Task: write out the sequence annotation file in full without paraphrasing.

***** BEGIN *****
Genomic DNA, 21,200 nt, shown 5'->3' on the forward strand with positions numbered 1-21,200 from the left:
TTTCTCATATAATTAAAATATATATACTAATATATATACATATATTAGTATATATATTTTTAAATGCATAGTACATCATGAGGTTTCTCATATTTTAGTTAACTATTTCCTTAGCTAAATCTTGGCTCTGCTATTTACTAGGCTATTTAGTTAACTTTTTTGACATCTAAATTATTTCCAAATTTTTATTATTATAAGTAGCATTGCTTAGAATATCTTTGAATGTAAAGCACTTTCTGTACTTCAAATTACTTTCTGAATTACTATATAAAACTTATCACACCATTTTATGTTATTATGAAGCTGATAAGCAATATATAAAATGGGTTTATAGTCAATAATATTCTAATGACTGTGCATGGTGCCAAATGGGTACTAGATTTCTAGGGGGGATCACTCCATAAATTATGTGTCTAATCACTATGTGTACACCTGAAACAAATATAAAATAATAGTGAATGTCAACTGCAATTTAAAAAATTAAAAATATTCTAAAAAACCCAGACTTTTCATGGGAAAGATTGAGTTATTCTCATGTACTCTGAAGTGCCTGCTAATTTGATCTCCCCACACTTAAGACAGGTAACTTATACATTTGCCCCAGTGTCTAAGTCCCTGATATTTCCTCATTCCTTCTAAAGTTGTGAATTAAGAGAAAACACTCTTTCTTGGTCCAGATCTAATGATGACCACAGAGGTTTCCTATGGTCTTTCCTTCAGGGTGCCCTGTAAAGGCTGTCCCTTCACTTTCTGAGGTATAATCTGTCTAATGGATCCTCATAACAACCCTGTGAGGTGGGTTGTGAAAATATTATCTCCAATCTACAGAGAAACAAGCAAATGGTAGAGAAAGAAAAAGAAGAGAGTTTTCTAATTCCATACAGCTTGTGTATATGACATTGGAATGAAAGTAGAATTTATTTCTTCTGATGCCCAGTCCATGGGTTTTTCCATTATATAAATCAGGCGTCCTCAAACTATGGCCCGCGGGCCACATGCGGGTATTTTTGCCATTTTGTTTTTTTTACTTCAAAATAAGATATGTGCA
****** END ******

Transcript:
Genomic DNA, 21,200 nt, shown 5'->3' on the forward strand with positions numbered 1-21,200 from the left:
TTTCTCATATAATTAAAATATATATACTAATATATATACATATATTAGTATATATATTTTTAAATGCATAGTACATCATGAGGTTTCTCATATTTTAGTTAACTATTTCCTTAGCTAAATCTTGGCTCTGCTATTTACTAGGCTATTTAGTTAACTTTTTTGACATCTAAATTATTTCCAAATTTTTATTATTATAAGTAGCATTGCTTAGAATATCTTTGAATGTAAAGCACTTTCTGTACTTCAAATTACTTTCTGAATTACTATATAAAACTTATCACACCATTTTATGTTATTATGAAGCTGATAAGCAATATATAAAATGGGTTTATAGTCAATAATATTCTAATGACTGTGCATGGTGCCAAATGGGTACTAGATTTCTAGGGGGGATCACTCCATAAATTATGTGTCTAATCACTATGTGTACACCTGAAACAAATATAAAATAATAGTGAATGTCAACTGCAATTTAAAAAATTAAAAATATTCTAAAAAACCCAGACTTTTCATGGGAAAGATTGAGTTATTCTCATGTACTCTGAAGTGCCTGCTAATTTGATCTCCCCACACTTAAGACAGGTAACTTATACATTTGCCCCAGTGTCTAAGTCCCTGATATTTCCTCATTCCTTCTAAAGTTGTGAATTAAGAGAAAACACTCTTTCTTGGTCCAGATCTAATGATGACCACAGAGGTTTCCTATGGTCTTTCCTTCAGGGTGCCCTGTAAAGGCTGTCCCTTCACTTTCTGAGGTATAATCTGTCTAATGGATCCTCATAACAACCCTGTGAGGTGGGTTGTGAAAATATTATCTCCAATCTACAGAGAAACAAGCAAATGGTAGAGAAAGAAAAAGAAGAGAGTTTTCTAATTCCATACAGCTTGTGTATATGACATTGGAATGAAAGTAGAATTTATTTCTTCTGATGCCCAGTCCATGGGTTTTTCCATTATATAAATCAGGCGTCCTCAAACTATGGCCCGCGGGCCACATGCGGGTATTTTTGCCATTTTGTTTTTTTTACTTCAAAATAAGATATGTGCA